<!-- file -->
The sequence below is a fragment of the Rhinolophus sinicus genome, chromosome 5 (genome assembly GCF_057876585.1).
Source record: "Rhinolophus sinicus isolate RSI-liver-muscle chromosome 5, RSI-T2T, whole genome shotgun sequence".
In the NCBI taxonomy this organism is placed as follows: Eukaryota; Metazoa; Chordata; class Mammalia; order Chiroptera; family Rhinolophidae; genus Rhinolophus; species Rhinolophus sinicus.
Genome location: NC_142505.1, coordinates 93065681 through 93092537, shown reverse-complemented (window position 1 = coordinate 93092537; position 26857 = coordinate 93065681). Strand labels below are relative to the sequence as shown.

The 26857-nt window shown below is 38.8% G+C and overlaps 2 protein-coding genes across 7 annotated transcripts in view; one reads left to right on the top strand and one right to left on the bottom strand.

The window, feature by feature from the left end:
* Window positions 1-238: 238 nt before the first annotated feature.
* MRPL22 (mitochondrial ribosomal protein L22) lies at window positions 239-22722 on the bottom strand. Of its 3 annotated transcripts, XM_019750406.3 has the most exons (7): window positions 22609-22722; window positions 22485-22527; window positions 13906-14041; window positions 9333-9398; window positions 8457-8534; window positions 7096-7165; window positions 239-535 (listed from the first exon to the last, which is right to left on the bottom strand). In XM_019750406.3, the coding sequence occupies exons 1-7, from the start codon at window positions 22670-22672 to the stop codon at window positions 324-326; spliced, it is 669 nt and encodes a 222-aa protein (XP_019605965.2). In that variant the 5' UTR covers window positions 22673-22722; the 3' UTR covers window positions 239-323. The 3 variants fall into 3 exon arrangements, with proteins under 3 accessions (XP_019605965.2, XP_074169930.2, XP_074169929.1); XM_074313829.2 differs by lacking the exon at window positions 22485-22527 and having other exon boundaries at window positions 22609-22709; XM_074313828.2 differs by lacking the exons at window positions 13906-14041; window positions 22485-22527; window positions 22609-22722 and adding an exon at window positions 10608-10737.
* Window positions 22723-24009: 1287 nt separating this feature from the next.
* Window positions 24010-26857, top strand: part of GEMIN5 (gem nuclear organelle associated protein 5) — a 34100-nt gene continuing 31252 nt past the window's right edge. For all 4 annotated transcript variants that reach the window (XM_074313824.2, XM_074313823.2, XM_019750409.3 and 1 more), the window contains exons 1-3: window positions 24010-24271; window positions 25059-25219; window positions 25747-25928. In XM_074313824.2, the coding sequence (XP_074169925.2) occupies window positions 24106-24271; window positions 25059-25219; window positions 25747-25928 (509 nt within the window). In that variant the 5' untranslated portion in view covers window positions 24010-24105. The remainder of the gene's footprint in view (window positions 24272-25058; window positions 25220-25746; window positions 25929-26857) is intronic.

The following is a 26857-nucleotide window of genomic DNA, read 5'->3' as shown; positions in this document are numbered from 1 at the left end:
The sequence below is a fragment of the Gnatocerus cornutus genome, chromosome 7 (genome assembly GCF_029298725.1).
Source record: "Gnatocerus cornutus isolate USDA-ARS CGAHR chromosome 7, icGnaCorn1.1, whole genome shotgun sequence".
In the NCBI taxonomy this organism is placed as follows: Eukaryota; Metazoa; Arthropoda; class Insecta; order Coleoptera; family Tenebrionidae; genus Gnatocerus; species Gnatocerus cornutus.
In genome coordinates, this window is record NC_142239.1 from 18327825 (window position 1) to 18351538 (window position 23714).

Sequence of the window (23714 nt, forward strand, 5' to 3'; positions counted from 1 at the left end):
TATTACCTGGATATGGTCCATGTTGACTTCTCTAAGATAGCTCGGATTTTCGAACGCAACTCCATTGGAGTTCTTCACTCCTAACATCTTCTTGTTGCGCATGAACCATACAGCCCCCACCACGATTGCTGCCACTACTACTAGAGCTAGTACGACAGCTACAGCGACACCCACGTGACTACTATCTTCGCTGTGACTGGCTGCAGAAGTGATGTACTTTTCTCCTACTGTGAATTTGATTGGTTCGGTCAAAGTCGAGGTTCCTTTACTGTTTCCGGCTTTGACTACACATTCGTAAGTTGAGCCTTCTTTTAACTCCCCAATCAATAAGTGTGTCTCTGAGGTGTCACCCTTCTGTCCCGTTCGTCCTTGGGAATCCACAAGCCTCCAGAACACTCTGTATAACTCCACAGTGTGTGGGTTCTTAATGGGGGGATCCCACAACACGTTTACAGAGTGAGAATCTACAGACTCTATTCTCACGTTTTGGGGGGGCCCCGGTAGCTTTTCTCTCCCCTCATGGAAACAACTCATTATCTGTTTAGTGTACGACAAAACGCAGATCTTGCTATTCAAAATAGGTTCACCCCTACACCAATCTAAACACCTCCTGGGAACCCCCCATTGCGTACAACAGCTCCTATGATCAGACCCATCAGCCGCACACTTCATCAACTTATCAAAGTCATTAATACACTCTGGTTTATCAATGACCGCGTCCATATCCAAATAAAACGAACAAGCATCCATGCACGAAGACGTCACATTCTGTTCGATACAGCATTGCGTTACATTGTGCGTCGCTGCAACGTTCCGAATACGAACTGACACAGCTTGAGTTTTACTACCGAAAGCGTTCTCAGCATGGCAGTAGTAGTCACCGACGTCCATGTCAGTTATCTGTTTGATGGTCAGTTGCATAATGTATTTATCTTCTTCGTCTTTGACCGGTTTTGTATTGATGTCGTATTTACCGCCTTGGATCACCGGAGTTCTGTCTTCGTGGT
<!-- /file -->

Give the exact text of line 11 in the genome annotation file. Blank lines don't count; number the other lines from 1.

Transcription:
The following is a 26857-nucleotide window of genomic DNA, read 5'->3' as shown; positions in this document are numbered from 1 at the left end: